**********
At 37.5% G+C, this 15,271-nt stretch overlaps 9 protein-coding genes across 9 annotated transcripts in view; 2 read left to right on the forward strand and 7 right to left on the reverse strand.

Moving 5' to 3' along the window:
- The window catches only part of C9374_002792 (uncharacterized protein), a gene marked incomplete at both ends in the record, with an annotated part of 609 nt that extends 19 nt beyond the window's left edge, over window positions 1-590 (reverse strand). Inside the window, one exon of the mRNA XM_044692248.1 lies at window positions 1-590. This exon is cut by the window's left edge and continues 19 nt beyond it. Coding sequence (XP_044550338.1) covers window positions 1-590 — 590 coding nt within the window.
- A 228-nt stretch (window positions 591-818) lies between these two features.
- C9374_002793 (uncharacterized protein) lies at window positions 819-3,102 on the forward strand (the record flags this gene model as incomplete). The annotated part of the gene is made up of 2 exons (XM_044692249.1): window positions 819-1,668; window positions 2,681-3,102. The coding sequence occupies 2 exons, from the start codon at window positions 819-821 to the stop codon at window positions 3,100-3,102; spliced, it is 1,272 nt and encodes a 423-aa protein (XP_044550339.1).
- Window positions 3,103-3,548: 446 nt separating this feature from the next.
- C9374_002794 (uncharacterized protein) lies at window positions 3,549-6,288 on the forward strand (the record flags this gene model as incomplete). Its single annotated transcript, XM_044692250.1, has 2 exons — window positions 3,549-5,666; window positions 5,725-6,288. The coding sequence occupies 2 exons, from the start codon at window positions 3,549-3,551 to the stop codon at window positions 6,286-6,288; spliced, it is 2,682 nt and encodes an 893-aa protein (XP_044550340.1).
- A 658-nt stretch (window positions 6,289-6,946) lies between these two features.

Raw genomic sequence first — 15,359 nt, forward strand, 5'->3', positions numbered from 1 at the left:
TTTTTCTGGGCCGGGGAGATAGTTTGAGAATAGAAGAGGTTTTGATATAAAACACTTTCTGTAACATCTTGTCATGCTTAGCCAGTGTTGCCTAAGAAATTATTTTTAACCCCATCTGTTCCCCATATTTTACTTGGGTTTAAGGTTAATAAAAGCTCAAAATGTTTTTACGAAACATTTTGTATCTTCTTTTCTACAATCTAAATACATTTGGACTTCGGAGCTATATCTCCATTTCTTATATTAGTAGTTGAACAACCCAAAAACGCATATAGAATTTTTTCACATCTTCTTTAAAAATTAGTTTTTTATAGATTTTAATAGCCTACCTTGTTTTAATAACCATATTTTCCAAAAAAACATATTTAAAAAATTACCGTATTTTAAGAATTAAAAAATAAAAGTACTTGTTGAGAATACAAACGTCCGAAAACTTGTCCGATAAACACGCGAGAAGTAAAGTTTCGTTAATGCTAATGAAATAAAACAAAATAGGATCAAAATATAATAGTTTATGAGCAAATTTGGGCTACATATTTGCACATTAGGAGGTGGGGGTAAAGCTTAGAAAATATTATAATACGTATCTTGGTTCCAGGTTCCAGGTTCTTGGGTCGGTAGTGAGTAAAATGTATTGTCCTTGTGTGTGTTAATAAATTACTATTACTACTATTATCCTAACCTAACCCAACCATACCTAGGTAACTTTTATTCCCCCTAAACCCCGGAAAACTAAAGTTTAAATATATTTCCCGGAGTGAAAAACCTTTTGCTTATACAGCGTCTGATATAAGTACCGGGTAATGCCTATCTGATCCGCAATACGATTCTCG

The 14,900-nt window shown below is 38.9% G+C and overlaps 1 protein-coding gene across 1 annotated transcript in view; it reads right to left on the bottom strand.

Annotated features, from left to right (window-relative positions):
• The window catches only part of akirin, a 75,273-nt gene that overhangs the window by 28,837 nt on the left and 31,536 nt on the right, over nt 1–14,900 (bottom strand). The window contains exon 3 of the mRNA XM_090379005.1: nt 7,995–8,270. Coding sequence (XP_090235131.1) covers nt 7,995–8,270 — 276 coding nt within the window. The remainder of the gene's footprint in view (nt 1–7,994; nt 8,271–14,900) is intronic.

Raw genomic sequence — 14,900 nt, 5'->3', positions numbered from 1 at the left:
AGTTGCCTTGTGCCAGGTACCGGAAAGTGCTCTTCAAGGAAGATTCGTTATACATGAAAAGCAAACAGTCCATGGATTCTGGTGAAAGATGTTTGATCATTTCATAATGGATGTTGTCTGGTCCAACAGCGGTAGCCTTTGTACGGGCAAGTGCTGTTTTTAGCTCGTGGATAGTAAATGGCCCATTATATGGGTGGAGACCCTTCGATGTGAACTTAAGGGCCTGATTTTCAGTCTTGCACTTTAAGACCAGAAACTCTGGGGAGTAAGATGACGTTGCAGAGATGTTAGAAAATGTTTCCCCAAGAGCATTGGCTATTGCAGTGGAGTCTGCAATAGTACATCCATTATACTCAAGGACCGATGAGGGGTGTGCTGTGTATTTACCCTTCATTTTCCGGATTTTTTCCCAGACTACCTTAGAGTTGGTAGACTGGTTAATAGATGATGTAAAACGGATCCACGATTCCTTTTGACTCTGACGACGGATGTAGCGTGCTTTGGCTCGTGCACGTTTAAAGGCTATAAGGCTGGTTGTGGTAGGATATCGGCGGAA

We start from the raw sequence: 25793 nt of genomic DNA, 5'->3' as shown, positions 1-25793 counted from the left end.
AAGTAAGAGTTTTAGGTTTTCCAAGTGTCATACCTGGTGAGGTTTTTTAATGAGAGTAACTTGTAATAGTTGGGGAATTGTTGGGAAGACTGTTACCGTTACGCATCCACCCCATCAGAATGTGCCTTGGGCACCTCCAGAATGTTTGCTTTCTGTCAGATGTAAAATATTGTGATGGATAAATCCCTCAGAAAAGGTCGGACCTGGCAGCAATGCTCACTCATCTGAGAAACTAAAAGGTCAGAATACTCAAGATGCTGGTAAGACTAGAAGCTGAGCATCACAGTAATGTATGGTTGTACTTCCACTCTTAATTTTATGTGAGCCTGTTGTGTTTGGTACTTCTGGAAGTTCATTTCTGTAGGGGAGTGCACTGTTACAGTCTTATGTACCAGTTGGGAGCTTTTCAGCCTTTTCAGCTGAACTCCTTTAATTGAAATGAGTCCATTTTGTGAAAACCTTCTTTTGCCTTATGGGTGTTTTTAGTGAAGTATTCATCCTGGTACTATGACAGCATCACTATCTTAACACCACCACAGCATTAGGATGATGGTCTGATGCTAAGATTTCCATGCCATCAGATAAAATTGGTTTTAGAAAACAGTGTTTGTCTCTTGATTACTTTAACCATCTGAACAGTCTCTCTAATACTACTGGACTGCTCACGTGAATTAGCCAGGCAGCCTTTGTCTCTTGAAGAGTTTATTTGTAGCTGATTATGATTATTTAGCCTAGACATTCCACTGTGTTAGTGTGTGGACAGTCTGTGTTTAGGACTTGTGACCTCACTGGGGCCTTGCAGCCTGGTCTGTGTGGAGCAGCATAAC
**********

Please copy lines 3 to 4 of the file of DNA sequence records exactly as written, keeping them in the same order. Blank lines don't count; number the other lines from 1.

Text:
- The window catches only part of C9374_002792 (uncharacterized protein), a gene marked incomplete at both ends in the record, with an annotated part of 609 nt that extends 19 nt beyond the window's left edge, over window positions 1-590 (reverse strand). Inside the window, one exon of the mRNA XM_044692248.1 lies at window positions 1-590. This exon is cut by the window's left edge and continues 19 nt beyond it. Coding sequence (XP_044550338.1) covers window positions 1-590 — 590 coding nt within the window.
- A 228-nt stretch (window positions 591-818) lies between these two features.